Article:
traded the beauty of the Green Mountains in Vermont for the beauty of the
Adirondacks in New York – a toss up if we had to vote on the most scenic.
Adirondacks 1000 Islands Campground
was our base for the next 30 days. First
up was a mini-family get-together with Lucille’s brothers, sister, aunt,
cousin and families at Lake Bonaparte, just a few miles from the campground.
Lake Bonaparte was named for Joseph Bonaparte, older brother of Napoleon.
Joseph was appointed King of Spain by Napoleon. Joseph eventually moved to the
States and maintained a vacation home in what is now called Natural Bridge, New
York. Unfortunately, his home
burned recently, leaving no trace other than a lake as his namesake.
our get-together, we enjoyed wonderful company, great meals and fabulous
sunsets. Brother Roger and wife
Kathie had been in the Rome, NY area on temporary assignment awhile back and
were excellent tour guides on both the usual and unusual.
We toured the Erie
Canal Village in Rome, learning about the history of the canal that opened the
way west from New England to the cities surrounding the Great Lakes.
Parts of the canal are still viable but no longer its entire length.
Roger introduced us to the best local store for squeaky fresh cheese
curds – darn, we just had to make a couple return trips.
A special treat was meeting their friend Red
Grandy, a prize-winning Stars and Stripes photographer during the Cold War.
Red is best known for his picture of General Eisenhower’s surprised
look at hearing that President Truman had fired General MacArthur from his Far
East Command. Red gave us a tour of
his den, the walls covered with photos of actors and actresses, prizefighters
and presidents – each picture with its own story.
Roger was also our tour
guide at friend Grant’s property where several antique tractors were
displayed. Grant is in the process
of applying for a license to open a tractor museum, so we got a sneak preview.
Croghan, NY is the home of the American Maple Museum and the Maple Hall of Fame for North America. The
is located in a converted schoolhouse built in late 1800s.
Presented is the history of the maple sugar industry from past to
it takes 40 gallons of sap, preferably from a sugar maple, to make one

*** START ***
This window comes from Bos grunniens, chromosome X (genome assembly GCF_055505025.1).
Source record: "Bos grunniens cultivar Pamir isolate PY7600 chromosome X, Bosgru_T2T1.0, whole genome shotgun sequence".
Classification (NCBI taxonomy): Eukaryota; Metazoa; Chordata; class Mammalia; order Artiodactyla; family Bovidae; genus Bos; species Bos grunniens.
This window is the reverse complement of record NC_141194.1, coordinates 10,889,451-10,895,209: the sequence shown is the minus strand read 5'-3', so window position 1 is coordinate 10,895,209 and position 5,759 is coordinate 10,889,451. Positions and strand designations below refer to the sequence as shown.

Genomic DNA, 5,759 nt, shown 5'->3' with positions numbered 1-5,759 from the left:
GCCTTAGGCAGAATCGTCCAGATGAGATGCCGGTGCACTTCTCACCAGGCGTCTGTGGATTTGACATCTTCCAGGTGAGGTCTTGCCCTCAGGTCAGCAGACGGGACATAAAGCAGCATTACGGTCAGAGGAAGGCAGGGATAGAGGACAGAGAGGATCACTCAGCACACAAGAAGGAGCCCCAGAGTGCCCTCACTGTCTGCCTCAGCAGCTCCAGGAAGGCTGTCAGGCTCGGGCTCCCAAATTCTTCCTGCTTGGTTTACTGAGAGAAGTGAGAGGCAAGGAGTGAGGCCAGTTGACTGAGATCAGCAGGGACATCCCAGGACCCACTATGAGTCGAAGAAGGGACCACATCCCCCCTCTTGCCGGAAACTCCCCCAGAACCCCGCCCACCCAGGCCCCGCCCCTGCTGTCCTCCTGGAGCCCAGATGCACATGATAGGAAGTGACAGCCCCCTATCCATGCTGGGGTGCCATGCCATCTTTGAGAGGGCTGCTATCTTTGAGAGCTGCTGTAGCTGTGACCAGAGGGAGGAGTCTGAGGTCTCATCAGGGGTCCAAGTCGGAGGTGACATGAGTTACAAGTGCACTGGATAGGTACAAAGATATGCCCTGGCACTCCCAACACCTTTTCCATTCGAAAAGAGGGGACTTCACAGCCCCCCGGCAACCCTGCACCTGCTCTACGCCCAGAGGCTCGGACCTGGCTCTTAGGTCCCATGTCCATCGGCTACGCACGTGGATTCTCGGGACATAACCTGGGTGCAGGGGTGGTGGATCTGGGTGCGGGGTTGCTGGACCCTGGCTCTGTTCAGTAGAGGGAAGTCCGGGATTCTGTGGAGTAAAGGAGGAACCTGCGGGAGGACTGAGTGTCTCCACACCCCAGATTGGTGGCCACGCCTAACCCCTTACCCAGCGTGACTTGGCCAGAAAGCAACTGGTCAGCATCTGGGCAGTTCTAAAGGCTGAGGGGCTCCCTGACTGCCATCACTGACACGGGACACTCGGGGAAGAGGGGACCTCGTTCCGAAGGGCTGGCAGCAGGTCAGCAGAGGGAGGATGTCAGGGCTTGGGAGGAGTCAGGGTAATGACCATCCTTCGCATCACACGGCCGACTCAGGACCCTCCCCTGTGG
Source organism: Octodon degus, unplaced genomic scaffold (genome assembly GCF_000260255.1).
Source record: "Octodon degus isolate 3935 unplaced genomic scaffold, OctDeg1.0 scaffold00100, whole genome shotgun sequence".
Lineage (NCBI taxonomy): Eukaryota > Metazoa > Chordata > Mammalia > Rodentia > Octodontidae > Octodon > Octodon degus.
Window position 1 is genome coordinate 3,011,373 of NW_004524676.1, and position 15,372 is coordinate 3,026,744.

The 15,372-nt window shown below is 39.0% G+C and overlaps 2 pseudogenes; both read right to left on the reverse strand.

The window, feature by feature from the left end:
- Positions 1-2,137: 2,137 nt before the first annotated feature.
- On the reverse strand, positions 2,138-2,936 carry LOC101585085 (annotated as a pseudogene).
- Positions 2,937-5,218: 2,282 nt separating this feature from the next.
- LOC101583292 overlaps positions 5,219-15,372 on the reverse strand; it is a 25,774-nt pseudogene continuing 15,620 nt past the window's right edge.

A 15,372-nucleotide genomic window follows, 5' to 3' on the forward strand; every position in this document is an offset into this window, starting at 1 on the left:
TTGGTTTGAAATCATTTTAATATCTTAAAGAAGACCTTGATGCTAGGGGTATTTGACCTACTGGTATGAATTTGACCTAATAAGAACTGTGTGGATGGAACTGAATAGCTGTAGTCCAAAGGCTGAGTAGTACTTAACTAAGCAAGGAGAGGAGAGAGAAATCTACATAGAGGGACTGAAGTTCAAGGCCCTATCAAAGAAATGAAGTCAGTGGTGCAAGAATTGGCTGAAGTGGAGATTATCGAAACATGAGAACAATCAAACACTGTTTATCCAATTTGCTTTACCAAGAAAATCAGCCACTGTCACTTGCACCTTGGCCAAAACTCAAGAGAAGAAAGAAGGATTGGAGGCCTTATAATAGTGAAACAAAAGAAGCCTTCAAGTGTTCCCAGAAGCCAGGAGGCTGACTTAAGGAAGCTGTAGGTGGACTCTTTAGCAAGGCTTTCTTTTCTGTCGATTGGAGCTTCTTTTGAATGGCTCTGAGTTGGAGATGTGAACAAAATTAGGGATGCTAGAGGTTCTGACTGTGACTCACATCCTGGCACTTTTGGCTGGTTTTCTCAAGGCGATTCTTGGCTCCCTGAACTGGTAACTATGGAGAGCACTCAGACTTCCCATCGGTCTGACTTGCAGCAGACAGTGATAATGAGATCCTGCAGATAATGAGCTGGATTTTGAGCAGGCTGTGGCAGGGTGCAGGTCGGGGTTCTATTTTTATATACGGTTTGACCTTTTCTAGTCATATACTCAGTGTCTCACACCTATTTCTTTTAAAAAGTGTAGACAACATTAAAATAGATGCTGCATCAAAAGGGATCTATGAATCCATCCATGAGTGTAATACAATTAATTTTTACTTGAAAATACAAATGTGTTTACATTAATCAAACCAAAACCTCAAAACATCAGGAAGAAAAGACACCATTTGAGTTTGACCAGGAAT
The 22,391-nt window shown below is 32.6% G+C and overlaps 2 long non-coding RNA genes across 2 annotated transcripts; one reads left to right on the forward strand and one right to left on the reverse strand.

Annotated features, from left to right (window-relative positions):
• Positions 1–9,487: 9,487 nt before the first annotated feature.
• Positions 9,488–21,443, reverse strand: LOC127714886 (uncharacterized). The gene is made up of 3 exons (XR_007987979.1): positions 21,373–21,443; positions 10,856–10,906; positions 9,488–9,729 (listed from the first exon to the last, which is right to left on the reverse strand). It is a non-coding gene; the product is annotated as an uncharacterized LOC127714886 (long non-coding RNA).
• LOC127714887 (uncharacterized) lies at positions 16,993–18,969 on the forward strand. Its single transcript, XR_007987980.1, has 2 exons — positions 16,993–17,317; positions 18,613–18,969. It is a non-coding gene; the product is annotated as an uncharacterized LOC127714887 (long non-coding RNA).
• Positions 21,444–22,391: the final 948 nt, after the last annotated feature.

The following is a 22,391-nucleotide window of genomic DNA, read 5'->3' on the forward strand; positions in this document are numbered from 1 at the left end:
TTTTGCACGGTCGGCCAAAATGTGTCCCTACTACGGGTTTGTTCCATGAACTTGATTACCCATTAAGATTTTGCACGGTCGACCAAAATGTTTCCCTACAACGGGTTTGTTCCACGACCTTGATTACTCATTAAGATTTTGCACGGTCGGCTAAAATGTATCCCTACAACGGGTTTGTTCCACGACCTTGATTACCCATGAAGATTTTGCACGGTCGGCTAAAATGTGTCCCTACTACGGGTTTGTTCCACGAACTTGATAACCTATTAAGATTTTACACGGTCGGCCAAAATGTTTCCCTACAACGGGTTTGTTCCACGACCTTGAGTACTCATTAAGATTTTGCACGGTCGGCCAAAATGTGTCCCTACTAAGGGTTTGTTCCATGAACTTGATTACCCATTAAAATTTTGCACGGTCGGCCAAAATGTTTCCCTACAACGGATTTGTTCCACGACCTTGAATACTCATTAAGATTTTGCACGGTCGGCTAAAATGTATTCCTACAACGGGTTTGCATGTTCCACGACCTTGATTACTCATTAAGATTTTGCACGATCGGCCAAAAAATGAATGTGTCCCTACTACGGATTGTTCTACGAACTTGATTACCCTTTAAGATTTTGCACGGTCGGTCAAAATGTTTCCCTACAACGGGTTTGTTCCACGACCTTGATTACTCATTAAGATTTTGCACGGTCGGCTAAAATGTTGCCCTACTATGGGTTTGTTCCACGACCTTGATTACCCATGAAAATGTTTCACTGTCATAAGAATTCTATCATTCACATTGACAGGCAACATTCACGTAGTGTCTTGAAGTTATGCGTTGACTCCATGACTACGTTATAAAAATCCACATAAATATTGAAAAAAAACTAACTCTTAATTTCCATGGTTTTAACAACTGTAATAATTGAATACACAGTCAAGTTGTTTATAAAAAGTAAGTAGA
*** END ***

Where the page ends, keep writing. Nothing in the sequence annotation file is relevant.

gallon of syrup. All the taps are
removed at the end of each season, which is usually one month around Feb/March.
The tree then heals over the tap hole.
Tap holes only have to be about 1” deep to get the sap running.
The museum curator told us about another interesting place to visit –
the Croghan Island Mill, a woodworking plant, located on Croghan Island.
All woodworking machinery is operated by waterpower from the Beaver
River. Several years ago when a
bridge over the river had to be replaced, water was rerouted, thus shutting off
their power supply. The local
electric company hooked them up temporarily to power.
They found out that water could power all the machines and electric
couldn’t, so they had to vary use of the machines and were very glad to get
back to waterpower when the bridge replacement was completed a year later.
days aren’t all spent touring and visiting. Part of July was spent
getting truck repairs done, seeing a dentist for an emergency repair, taking
Shelley to the vet for her own dental work, getting a haircut and perm, grocery
shopping, and stopping at ice cream stands. Oops – that wasn’t a chore
at all. We read that there are over 8,000 dairy cows in Lewis County
alone--they must all produce ice cream! There are ice cream stands and
shops in every town, no matter the size. Our favorite was in Natural
Bridge, where the sundae specials rotated every day – maple sundae with maple
soft serve, chocolate sauce and waffle cone pieces, whipped cream with a cherry
on top – yum! It was almost worth extending our stay to catch that
attended Harrisville’s Fourth of July parade, festival and fireworks.
Harrisville is so small, they had to import the parade’s one and only marching
band from a town twenty miles away. The parade may have been small but the
town made up for it with a spectacular fireworks display – a fitting end to an
Independence Day celebration.
cousin Janet and her family live in Richfield Springs – we enjoyed visiting
with them one afternoon. On the way back from her home, we stopped at Fort
Stanwix National Monument, in time to catch the evening retreat ceremony,
learning the history of the retreat - originally to signal retreat from enemy
forces but progressing to a ceremony signaling the end of the day.
The Seaway Trail runs 454 miles, along the New York shore of Lake Ontario and up the St.
River following the Thousand Islands. There are actually over 1800
islands. To be officially considered an island, it must remain above water
year-round and have at least two trees on it. From the shore, we spotted a
postage stamp house that entirely covered its island, complete with the
requisite trees and some shrubs. We started the trail at Alexandria Bay,
where we stopped at the Cornwall Brothers Store, a combination museum and seller
of antiques. There were some gorgeous period clothing, all original and in
great condition, on display on the 2nd floor, including a coat made from curly
black lamb fur that was worn by a carriage driver.
then headed south to Cape Vincent to see the lighthouse on Tibbetts Point.
Cape Vincent is a quaint town, nothing like ‘Alex’ Bay. The lighthouse
volunteer said that Clayton, a larger town just up from them, boasts of having
five gas stations. Cape Vincent has one gas pump. Come wintertime,
the city pretty much closes down except for the few locals who remain year
round. They don’t get much snow but it does get pretty cold. The
lighthouse is no longer in operation, having been replaced by a signal beacon.
It sits at the confluence of Lake Ontario and the St. Lawrence River. When